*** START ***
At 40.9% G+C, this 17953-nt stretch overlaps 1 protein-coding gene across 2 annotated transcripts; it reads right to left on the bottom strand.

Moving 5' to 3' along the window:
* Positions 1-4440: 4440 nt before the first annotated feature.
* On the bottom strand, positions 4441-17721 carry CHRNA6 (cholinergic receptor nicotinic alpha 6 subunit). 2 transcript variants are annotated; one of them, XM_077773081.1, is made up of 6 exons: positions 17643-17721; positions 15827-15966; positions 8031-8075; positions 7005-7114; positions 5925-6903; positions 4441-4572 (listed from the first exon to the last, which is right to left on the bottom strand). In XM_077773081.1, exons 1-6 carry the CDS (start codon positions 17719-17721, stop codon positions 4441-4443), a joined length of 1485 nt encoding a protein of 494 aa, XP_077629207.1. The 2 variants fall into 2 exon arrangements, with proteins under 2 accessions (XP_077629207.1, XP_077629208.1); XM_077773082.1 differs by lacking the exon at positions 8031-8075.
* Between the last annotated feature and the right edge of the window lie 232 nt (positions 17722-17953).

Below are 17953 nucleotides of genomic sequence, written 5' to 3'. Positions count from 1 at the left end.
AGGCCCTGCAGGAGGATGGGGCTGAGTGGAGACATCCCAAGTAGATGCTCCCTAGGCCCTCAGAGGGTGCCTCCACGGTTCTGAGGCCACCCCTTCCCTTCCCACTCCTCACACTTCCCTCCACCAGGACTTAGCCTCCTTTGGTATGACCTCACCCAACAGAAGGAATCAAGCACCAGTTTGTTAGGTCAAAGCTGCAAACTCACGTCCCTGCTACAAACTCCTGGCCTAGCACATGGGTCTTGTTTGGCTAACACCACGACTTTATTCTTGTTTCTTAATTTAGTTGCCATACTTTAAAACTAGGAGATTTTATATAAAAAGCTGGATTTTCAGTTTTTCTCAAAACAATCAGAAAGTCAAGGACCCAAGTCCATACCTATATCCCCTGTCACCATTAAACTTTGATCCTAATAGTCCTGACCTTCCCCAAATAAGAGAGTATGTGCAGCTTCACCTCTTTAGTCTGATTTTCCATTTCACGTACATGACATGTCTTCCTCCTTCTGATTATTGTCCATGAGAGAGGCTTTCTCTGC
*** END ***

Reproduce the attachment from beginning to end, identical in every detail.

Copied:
At 40.9% G+C, this 17953-nt stretch overlaps 1 protein-coding gene across 2 annotated transcripts; it reads right to left on the bottom strand.

Moving 5' to 3' along the window:
* Positions 1-4440: 4440 nt before the first annotated feature.
* On the bottom strand, positions 4441-17721 carry CHRNA6 (cholinergic receptor nicotinic alpha 6 subunit). 2 transcript variants are annotated; one of them, XM_077773081.1, is made up of 6 exons: positions 17643-17721; positions 15827-15966; positions 8031-8075; positions 7005-7114; positions 5925-6903; positions 4441-4572 (listed from the first exon to the last, which is right to left on the bottom strand). In XM_077773081.1, exons 1-6 carry the CDS (start codon positions 17719-17721, stop codon positions 4441-4443), a joined length of 1485 nt encoding a protein of 494 aa, XP_077629207.1. The 2 variants fall into 2 exon arrangements, with proteins under 2 accessions (XP_077629207.1, XP_077629208.1); XM_077773082.1 differs by lacking the exon at positions 8031-8075.
* Between the last annotated feature and the right edge of the window lie 232 nt (positions 17722-17953).

Below are 17953 nucleotides of genomic sequence, written 5' to 3'. Positions count from 1 at the left end.
AGGCCCTGCAGGAGGATGGGGCTGAGTGGAGACATCCCAAGTAGATGCTCCCTAGGCCCTCAGAGGGTGCCTCCACGGTTCTGAGGCCACCCCTTCCCTTCCCACTCCTCACACTTCCCTCCACCAGGACTTAGCCTCCTTTGGTATGACCTCACCCAACAGAAGGAATCAAGCACCAGTTTGTTAGGTCAAAGCTGCAAACTCACGTCCCTGCTACAAACTCCTGGCCTAGCACATGGGTCTTGTTTGGCTAACACCACGACTTTATTCTTGTTTCTTAATTTAGTTGCCATACTTTAAAACTAGGAGATTTTATATAAAAAGCTGGATTTTCAGTTTTTCTCAAAACAATCAGAAAGTCAAGGACCCAAGTCCATACCTATATCCCCTGTCACCATTAAACTTTGATCCTAATAGTCCTGACCTTCCCCAAATAAGAGAGTATGTGCAGCTTCACCTCTTTAGTCTGATTTTCCATTTCACGTACATGACATGTCTTCCTCCTTCTGATTATTGTCCATGAGAGAGGCTTTCTCTGC